In northwestern Mexico, large amounts of chemical fertilizers are applied to the soils to compensate for N deficiency and to increase the yields of tepary beans, unfortunately, the excessive and continuous use of these fertilizers increases salinity, affecting the physical and soil chemistry, which as a whole alter microbial activities, which could be beneficial for crops (Rueda-Puente et al., 2003, 2007, 2010). To reduce inputs of nitrogen fertilizers in order to slow or stop further increases in soil salinity and reduce fertilizer costs, rhizobacteria that promote plant growth, particularly N-fixing bacteria (RPCP-BFN), are an attractive and sustainable alternative for the cultivation of tepary beans in saline soils of semi-arid and arid regions, such as those located in the state of Sonora, Mexico.

Studies on bacteria associated with tepary bean yields are scarce. Studies related to RPCP-BFN have shown the biopromotor and bioprotective effect against environmental stress in plants, for example, drought, osmotic stress and flood (Mayak et al., 2004), extreme temperatures (Terre et al., 2007), nutrient deficiency (Cassan et al., 2009) and toxic metals (Sandhya et al., 2010; Rokhzadi and Toashih, 2011).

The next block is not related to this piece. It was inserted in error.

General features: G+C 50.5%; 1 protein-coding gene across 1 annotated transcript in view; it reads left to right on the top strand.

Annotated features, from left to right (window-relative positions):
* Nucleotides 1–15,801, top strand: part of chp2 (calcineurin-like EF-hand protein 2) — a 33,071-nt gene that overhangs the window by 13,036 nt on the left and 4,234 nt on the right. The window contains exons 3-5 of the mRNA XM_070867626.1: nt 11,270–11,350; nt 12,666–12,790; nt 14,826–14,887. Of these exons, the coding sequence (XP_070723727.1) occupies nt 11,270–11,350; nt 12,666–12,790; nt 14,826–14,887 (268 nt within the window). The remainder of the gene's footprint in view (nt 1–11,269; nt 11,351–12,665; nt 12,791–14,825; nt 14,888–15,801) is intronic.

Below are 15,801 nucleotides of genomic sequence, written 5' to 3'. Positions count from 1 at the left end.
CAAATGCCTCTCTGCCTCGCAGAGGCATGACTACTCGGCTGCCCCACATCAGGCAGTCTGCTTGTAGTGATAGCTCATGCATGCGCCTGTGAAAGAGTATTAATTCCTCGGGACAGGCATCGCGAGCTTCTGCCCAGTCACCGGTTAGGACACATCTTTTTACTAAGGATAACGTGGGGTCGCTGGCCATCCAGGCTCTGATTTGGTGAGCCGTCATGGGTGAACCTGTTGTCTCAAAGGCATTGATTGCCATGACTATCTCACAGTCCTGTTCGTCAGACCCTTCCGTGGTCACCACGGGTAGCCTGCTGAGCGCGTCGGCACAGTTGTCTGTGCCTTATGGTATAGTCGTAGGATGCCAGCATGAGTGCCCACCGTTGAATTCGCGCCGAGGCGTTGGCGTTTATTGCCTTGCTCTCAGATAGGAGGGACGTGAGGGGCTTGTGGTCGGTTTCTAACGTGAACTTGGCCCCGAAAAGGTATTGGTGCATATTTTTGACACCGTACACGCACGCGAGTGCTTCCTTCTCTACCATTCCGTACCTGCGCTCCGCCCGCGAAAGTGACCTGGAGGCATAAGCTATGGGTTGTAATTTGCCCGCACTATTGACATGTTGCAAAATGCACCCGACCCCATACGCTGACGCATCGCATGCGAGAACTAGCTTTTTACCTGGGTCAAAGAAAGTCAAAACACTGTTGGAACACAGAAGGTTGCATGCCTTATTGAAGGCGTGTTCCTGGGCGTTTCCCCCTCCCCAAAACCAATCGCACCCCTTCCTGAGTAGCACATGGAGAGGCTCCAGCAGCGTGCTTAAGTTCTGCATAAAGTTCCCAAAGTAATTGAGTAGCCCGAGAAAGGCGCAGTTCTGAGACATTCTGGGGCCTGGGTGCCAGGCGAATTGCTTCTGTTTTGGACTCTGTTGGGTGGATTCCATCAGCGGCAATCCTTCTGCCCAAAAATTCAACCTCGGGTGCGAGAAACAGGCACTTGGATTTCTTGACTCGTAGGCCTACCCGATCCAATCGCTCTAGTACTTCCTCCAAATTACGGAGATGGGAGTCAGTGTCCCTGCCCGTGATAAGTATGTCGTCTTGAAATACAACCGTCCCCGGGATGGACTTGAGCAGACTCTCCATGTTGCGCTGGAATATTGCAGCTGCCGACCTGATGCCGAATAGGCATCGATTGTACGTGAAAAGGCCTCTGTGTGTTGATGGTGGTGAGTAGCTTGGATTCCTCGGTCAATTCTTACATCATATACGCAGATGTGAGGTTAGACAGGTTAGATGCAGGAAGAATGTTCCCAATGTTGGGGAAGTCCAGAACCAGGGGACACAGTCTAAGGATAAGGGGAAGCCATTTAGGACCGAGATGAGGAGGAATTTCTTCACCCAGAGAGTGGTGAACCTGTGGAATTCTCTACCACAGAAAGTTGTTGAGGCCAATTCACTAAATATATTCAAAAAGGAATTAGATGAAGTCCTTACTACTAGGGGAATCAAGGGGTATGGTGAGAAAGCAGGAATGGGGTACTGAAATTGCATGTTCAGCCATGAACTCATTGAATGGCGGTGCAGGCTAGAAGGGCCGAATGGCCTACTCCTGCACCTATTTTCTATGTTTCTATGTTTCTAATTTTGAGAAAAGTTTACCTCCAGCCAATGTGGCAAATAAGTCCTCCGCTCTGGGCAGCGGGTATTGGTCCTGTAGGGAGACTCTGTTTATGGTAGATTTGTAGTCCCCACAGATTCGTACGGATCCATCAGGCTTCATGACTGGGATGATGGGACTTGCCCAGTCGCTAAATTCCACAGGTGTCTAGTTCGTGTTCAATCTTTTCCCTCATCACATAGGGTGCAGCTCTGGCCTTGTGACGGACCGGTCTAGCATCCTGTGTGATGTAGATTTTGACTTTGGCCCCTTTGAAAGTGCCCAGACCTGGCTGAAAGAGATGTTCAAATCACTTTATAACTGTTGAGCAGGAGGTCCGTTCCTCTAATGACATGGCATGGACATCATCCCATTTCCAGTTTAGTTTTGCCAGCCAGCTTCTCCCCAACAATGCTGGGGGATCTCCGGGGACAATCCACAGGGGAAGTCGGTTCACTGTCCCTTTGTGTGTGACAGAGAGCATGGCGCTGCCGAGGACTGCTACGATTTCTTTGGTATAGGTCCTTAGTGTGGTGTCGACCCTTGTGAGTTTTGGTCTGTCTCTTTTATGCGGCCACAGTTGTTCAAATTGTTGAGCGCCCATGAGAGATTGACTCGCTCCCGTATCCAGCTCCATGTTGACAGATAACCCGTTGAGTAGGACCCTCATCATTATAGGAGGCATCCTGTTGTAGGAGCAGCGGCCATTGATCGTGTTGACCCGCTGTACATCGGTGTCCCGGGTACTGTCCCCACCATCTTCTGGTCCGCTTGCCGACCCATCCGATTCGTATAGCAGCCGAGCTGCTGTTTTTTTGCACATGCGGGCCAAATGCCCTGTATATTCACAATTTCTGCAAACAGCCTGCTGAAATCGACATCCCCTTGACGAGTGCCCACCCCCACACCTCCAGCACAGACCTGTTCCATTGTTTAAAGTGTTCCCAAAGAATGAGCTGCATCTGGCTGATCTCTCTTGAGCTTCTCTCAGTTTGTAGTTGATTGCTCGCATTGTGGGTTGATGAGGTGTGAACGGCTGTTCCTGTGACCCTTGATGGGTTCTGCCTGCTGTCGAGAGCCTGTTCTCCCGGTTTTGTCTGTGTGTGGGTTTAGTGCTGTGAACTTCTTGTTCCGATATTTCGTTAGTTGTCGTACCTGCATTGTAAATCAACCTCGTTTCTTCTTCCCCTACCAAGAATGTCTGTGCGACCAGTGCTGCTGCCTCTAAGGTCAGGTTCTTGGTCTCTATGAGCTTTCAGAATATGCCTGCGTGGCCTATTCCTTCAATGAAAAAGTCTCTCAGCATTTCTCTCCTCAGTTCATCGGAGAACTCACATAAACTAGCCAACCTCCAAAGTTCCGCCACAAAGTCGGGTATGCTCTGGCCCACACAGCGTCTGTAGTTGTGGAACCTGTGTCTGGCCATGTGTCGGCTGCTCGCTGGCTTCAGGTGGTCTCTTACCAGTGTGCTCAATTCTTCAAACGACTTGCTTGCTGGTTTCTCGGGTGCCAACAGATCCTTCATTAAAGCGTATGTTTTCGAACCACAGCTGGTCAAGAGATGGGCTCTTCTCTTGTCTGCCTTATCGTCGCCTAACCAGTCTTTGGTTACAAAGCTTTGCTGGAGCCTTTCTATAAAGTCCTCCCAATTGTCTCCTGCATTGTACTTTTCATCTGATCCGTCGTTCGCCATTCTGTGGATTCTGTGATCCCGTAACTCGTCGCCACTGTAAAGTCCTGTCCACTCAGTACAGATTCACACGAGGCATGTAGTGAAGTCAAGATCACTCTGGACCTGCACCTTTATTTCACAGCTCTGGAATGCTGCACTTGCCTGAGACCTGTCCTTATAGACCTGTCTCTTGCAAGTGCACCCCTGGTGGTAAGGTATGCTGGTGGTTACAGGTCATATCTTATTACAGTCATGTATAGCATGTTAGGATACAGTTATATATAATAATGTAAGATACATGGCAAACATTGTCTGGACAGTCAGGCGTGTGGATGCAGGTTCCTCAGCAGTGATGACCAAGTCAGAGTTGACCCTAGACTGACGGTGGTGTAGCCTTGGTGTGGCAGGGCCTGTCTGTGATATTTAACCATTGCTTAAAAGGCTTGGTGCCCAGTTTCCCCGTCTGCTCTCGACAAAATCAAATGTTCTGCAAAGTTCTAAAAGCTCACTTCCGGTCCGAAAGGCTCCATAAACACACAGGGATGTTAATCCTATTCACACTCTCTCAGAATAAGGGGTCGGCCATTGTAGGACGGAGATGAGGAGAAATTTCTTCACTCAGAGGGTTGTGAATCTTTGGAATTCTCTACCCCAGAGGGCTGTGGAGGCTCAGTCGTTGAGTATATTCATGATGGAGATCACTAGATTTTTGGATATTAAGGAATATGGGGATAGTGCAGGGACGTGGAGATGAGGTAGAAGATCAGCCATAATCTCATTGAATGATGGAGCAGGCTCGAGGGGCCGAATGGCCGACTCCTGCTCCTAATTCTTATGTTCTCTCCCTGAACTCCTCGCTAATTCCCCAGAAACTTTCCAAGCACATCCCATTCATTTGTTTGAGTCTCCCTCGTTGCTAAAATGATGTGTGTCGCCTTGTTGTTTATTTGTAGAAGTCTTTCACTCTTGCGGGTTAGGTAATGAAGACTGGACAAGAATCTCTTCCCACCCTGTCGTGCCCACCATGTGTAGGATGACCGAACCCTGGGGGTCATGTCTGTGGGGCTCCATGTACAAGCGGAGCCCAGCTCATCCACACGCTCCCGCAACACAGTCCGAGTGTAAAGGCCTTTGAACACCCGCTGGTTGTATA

During the last decades, the RPCP-BFN have been isolated and cultivated as a promising alternative (Pathak and Keharia, 2013). Based on the above described, the hypothesis that arises is whether the inoculation with RPCP-BFN, especially those of the halotolerant type (HBFN) contribute to improve the effect of salinity stress in crops such as tepary beans. Therefore, the objectives of the present study were: i) to isolate a nitrogen-fixing halotolerant bacteria from the rhizosphere of P. acutifolius; and ii) to identify the contribution of the isolate (Bacillus amyloliquefaciens RP22) on tolerance to stress by salinity in seeds and seedlings of P. acutifolius.

Materials and methods


The seeds evaluated in the present study were those ecotypes of San Judas (SJ), Indio Yumi (IY) and Elena-Mora Property (EMP), which were collected from the Sierra de Sonora-Chihuaha (29° 05’ north latitude 110° 57’ west longitude) in the state of Sonora.

Halobacteria nitrogen fixers